Published: Nov 23, 2021
It’s no secret that being a lawyer is a tough gig, whether you have several years of practice under your belt or you’re just familiar with pop culture references. The combination of late nights, tough clients and partners, and demands for perfection are not exactly a walk in the park. That said, given the season, I’d like to offer ten reasons you should nonetheless be grateful you’re a lawyer. In no particular order, and with varying degrees of seriousness, here they are:
10. The Money
Let’s start with the most obvious one: Lawyers are pretty well paid, and I’m not just talking about the ones in BigLaw. Even outside of the biggest firms, attorney jobs generally come with a reliable paycheck, which is something to be grateful for. And while BigLaw attorneys may rarely see the inside of them, they can usually afford decent apartments while making payments on their loan debt. (Not to mention, they could pay for some impressive dates if they ever found the time to go on one!)
9. The Prestige
The world’s many lawyer jokes aside, people still tend to be impressed when you tell them you’re a lawyer. It’s the kind of job that parents are proud to tell their friends you have, and that’s something.
8. The TV Shows
As long as you don’t bother correcting them, at least some of your friends and family will assume your job is as glamorous as it looks on Suits. When you’re commuting to and from the office, you can at least fantasize about being Jessica Pearson (or another TV lawyer, if you have way worse taste than I do).
7. Making a Difference
There are many areas of the law where you can make a real impact, even as a junior attorney. Even if you don’t go into a specialty like environmental law, human rights law, or immigration law full time, there are plenty of ways you can make a meaningful difference in the lives of clients who really need it. Most BigLaw firms offer a number of ways to get involved in pro bono or other volunteer work, and many offer substantial billable credit for some of those hours.
6. Substantive Work
If you’re a litigator, crafting arguments that could lead to a meaningful change in the law is incredibly exciting. And that’s true whether you’re in a local court or on the bleeding edge of the profession, submitting briefs to the Federal Courts of Appeal or even the Supreme Court. Remember that when you’re ten hours into cite checking, making sure each single quote or apostrophe is curved the correct direction. The same is true for transactional attorneys—even if you’re the most junior person on a deal, conducting due diligence or compiling signature pages, you’re working on transactions that shape almost every aspect of the world we live in.
5. The Clothes
Some firms are backing away from this lately, but a lot of the fanciest ones in New York still expect you to suit up for work every day. (Or at the very least, you might have the opportunity to dress up for in-person court appearances or client meetings.) Depending on how you feel about comfort vs. style, this may well be a perk. I’ll say this: I’m with Barney Stinson. Everyone looks better in a suit.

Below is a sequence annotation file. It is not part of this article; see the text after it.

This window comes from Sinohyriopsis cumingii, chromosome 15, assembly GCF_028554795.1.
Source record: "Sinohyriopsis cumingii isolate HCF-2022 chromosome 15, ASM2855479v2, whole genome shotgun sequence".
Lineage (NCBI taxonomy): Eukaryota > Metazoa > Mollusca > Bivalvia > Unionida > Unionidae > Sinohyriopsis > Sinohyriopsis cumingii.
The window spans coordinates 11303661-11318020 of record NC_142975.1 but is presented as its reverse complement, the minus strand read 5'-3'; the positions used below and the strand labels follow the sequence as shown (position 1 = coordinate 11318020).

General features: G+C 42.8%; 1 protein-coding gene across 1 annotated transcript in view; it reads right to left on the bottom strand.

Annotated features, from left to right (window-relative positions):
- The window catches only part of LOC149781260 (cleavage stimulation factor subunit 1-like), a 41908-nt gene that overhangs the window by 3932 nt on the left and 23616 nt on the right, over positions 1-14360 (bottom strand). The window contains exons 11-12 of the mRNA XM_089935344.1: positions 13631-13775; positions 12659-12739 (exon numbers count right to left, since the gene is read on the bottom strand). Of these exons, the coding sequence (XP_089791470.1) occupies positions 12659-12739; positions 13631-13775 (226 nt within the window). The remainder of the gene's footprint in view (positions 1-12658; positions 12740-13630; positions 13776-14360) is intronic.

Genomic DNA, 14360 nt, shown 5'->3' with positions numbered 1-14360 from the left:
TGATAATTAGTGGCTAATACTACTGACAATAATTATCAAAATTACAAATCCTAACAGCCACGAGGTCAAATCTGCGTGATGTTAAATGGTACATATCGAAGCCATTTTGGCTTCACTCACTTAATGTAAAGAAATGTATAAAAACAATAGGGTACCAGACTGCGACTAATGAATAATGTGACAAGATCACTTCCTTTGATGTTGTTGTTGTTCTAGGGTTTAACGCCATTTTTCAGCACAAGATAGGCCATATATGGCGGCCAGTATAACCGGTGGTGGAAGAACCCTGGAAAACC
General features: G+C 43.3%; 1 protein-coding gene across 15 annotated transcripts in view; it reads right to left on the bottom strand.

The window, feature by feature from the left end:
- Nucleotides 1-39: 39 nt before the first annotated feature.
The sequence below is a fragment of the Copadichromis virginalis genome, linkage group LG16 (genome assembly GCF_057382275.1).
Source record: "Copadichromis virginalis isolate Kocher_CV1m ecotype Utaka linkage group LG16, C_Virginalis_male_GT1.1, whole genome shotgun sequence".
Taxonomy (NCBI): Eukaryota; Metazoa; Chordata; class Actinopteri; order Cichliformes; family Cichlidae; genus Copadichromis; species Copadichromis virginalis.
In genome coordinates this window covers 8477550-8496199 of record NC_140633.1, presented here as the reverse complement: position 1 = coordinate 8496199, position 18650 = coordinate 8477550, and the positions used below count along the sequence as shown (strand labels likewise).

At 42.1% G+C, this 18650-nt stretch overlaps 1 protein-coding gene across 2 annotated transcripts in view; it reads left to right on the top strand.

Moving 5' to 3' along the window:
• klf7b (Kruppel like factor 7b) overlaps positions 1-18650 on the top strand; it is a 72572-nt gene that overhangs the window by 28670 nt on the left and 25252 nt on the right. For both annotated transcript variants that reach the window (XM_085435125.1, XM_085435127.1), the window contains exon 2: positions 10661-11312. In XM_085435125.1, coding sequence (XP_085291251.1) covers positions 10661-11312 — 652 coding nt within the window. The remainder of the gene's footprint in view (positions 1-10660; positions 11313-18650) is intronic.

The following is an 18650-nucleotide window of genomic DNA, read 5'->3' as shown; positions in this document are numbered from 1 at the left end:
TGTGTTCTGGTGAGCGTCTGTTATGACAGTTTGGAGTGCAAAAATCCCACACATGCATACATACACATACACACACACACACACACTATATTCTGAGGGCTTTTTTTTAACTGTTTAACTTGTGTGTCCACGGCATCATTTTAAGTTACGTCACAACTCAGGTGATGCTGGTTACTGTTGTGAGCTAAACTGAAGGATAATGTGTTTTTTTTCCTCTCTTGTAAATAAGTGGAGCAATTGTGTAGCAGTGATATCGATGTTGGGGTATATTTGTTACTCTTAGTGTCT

4. The Events
Pretty much every single event you get invited to as an attorney is a happy hour of some sort. I never attended anything where I wasn’t provided a drink ticket, and 80% of the time there was decent food as well. Lawyers intuitively know how hard the job is, so they tend to splurge on their events to make them really enjoyable and take the edge off all the stress. Of course, you’re still not at home when you’re attending these things, so sleep and family time may well remain elusive.
3. The Camaraderie
I’m being completely earnest on this one. I worked on two jury trials during my seven years of practice, and other than anything involving real physical danger, I promise there is no “trial by fire” like a jury trial. Two weeks of getting less than two hours of sleep per night, living on stale pizza, and operating in a hotel room (that begins to reek of the kind of sweat that’s only produced by highly stressed people who have been working for twenty hours straight)—as you might imagine, you may start to feel like you’re losing your mind. But on the flip side, there’s no better way to form a strong bond with other people. Your comrades at trial become comrades for life. I feel perpetually bonded to everyone from both of my trial teams. Even if you’re not often at trial, the legal profession provides plenty of other opportunities for late nights and tight deadlines—in other words, plenty of bonding opportunities.
2. Opposing Counsel
Are you single (or in a healthy relationship), and feeling a void in your life that could only be filled by having someone there to not only point out every single mistake you make but to roast you for them in front of a judge? Thankfully, opposing counsel is here for you to happily help you develop thicker skin! Don’t take it personally or think they’re being mean—it’s literally their job. And people wonder why this gig is so hard…
1. The Partners
No, I don’t know when they sleep either. It’s a good thing they totally mean it when they say it’s absolutely fine for you to go on vacation. Don’t doubt their sincerity when you get that phone call half an hour after your plane lands. Don’t question their honesty about respecting your downtime when you get an email at 3:00 a.m. And don’t ever be unhappy when they (metaphorically) shoot the messenger because your research didn’t turn up the answer they wanted. Remember, if you do everything they ask, never take a day off, and always bill over your target, you have a chance of joining their ranks one day. Eye on the prize!
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